Eventually cable companies will get to the point that we pay as much for our internet subscription as we did both both internet and TV not long ago. Every year it seems the rate goes up. If we had real competition for broadband in more than just a few select areas then perhaps they would wield less power. Those people in Chattanooga are indeed very lucky and I hope more towns follow their example.

    Nothing they can do will keep more and more people from cutting the chord. If not for a very few select cable channels I would do so myself.
  • Reply 2 of 78
    dagamer34dagamer34 Posts: 494member
    Or they can cut the cord and borrow someone else's login. Even better!
  • Reply 3 of 78
    allenbfallenbf Posts: 993member
    I hate cable/satellite companies. Aereo will be in my area this fall. As soon as they arrive, I am signing up and canceling Direct TV.

    Netflix, Hulu and Aereo: that is all my family needs. Well those and 3 more Apple TVs! We will save almost $90 per month.
  • Reply 4 of 78
    llamallama Posts: 101member
    Wow, looks like DirecTV and DirecTV Puerto Rico customers can activate Apple TV devices now! Apple must have kicked some ass to get them to relent as the Roku is *still* not able to activate HBO Go.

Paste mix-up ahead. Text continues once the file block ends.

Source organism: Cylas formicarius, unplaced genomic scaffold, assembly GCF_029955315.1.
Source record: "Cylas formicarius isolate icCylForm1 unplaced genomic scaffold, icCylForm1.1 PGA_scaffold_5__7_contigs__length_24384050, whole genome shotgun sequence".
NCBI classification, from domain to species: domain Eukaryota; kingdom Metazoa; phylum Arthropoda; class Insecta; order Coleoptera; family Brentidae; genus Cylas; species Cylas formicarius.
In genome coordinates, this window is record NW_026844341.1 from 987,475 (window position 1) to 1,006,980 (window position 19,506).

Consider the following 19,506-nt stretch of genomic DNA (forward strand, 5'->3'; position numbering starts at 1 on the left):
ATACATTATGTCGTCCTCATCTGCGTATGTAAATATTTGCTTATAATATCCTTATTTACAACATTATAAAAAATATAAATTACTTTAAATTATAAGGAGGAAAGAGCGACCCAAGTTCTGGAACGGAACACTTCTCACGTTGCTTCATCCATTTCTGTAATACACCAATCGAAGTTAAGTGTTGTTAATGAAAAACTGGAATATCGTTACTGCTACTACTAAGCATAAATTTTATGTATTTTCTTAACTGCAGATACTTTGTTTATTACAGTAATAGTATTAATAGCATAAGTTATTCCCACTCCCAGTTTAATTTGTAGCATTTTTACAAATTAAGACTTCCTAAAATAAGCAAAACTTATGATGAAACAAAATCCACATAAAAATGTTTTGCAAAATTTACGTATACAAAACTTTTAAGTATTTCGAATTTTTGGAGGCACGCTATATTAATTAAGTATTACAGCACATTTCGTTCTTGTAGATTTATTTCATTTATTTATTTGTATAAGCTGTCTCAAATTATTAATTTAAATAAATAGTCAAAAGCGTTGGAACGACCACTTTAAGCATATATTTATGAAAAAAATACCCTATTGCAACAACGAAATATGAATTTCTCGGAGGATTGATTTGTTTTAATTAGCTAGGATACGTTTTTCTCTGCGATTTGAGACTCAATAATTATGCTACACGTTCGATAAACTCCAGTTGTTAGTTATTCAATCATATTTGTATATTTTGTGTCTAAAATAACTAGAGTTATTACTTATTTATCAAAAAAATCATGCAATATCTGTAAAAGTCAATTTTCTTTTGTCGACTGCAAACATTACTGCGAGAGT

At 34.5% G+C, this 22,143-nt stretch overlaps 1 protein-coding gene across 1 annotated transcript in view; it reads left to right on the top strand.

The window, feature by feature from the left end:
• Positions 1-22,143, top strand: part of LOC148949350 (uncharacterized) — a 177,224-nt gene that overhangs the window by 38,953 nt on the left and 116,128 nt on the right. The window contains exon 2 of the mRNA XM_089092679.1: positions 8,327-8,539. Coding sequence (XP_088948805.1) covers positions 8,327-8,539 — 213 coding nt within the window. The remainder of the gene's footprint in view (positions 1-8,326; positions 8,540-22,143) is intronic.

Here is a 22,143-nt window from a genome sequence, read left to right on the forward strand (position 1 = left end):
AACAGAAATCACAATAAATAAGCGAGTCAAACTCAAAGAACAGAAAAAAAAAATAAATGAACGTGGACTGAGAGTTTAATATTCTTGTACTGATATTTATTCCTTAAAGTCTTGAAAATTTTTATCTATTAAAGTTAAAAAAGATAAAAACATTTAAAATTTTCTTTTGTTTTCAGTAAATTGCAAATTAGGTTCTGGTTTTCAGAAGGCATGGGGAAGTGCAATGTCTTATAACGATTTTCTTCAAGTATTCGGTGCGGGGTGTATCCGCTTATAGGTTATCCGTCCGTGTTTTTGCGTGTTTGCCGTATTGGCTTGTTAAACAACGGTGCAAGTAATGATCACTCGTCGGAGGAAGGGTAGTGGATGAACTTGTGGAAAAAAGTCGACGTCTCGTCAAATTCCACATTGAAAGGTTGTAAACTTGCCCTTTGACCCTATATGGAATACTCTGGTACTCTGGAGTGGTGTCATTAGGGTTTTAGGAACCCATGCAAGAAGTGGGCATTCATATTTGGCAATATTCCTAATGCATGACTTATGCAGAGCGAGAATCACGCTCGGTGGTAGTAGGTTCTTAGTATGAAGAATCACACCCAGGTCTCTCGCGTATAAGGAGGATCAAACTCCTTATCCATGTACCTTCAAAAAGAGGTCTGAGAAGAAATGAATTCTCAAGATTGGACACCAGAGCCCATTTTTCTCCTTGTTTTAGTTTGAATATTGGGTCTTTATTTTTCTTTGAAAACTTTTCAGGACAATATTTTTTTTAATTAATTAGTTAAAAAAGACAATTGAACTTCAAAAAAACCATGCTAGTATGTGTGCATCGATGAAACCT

• Reply 5 of 78
    tallest skiltallest skil Posts: 43,388member
    They know it will be their death; I can see why they're hesitant.

    The problem, then, is Apple not demanding separate terms for these things. They've sent out an update with unusable features for many; that can't fly.
  • Reply 6 of 78
    robin huberrobin huber Posts: 3,723member
    My AppleTV is no more than an adjunct to my cable/TiVo combination that is the workhorse of my home entertainment. Since I already get HBO and much more directly, HBO2Go is only a minor convenience. We already have programmed what we want to see on TiVo so it's always there when we want it. Also, the ATV remote is a joke. It is way too easy to hit the select button in the middle when trying to hit the ring around it. Hard to believe Steve ever used that thing on a regular basis. He'd have thrown it against the wall.
  • Reply 7 of 78
    williamlondonwilliamlondon Posts: 1,163member